Once or twice a month we get a new story about how the Mets have sold several of those minority stakes they’ve been peddling for close to a year. The stories always have a bit of an optimistic “we’re almost there!” spin to them. The latest appeared yesterday as the Newsday — and then the other New York papers — reported that the Mets have sold 7 of the 10 shares.
Except, as Howard Megdal explains, it’s all highly misleading. Six of those seven shares are slated to go to related entities, not outside investors. The seventh is Steven Cohen, who is clearly much more interested in buying the Dodgers and is likely trying to create some goodwill buy throwing $20 million the Mets’ way.
Go read Megdal’s take on it as well as his detailing of the sheer amount of debt the Mets currently have. And ask yourself whether these stories about the Mets selling minority shares should be spun as an optimistic thing or, rather, a somewhat desperate thing.
It was first reported that the Blue Jays and Jose Bautista were close to a deal last night. Now Ken Rosenthal reports that the deal is near completion. It will likely a two-year contract in the $35-40 million range.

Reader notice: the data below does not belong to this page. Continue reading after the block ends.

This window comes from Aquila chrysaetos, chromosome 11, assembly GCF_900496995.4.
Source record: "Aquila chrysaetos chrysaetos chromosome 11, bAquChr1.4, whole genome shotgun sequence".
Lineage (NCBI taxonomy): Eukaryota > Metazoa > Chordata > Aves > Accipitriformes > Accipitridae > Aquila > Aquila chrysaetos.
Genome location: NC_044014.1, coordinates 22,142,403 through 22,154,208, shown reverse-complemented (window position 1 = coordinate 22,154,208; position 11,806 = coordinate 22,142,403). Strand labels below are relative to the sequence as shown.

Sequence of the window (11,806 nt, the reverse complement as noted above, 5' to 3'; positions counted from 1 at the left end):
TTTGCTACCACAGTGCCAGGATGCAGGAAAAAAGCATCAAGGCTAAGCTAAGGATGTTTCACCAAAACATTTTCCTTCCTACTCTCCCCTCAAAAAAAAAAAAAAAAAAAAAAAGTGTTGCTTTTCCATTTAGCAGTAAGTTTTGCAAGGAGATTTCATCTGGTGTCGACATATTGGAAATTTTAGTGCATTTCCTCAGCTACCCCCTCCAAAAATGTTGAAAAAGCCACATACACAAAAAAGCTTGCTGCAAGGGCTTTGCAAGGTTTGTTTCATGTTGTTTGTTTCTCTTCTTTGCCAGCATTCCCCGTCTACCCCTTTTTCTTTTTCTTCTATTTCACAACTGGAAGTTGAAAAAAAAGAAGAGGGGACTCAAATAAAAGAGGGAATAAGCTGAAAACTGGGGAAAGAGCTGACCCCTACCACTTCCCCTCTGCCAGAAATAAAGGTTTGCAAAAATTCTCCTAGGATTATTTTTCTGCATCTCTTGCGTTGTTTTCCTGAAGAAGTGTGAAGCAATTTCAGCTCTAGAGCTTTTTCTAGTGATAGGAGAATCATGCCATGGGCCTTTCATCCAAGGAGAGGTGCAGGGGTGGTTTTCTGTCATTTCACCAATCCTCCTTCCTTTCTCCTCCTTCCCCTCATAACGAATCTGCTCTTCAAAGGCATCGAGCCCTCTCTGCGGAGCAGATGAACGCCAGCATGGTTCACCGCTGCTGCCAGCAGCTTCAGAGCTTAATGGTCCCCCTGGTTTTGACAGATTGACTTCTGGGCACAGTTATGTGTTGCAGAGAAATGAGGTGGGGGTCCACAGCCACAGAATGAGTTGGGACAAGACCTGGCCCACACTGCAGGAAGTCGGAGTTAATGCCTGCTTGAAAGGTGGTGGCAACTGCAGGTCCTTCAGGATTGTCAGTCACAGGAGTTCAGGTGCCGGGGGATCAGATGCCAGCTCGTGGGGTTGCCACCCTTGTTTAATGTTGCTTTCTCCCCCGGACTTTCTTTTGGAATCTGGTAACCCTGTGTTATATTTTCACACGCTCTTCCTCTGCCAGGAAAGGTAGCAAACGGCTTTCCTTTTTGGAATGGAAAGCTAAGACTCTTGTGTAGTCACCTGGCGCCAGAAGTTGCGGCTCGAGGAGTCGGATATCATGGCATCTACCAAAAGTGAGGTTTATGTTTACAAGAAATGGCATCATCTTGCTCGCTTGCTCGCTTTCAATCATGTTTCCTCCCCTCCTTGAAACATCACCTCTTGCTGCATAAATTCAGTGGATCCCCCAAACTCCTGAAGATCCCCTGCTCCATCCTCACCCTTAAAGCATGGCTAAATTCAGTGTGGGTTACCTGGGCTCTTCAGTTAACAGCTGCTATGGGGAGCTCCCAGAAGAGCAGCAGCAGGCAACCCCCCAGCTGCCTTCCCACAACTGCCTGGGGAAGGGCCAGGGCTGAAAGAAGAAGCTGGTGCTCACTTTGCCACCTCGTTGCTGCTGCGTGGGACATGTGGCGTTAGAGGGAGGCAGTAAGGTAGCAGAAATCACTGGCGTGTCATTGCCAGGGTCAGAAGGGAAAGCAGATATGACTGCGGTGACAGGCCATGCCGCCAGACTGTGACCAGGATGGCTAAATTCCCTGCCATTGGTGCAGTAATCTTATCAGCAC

Bautista had a tough 2016, hitting .234/.366/.452 with 22 home runs and 69 RBI, and some clubs likely considered a long-term deal for the 36-year-old too risky, this leading to the relative lack of reported interest in Bautista by other clubs. But back-to-back ALCS appearances by the Jays and the success and popularity Bautista has experienced in Toronto make his re-signing there a pretty sensible move for all involved.
The Jays, who already lost Edwin Encarnacion to free agency, get their slugger back on a short term deal. Unlike anyone else, they don’t have to give up the draft pick attached to him via the qualifying offer. Bautista, in turn, will make, on average, more than he would’ve made on the qualifying offer if he would’ve accepted it and a raise over the $14 million he made in 2016.
The Padres have signed Trevor Cahill to a one-year, $1.75 million contract.
As recently as the middle of the 2015 season it looked like Cahill’s career would meet a premature end, but after being released by the Braves and signing with the Cubs in August of that season he has been a remarkably effective reliever. He has posted a 2.61 ERA in 61 games in Chicago and has posted a strikeout rate far above his career norms.
He’s not someone you necessarily want taking the hill when the leverage is high, but in San Diego the leverage won’t be all that high all that often.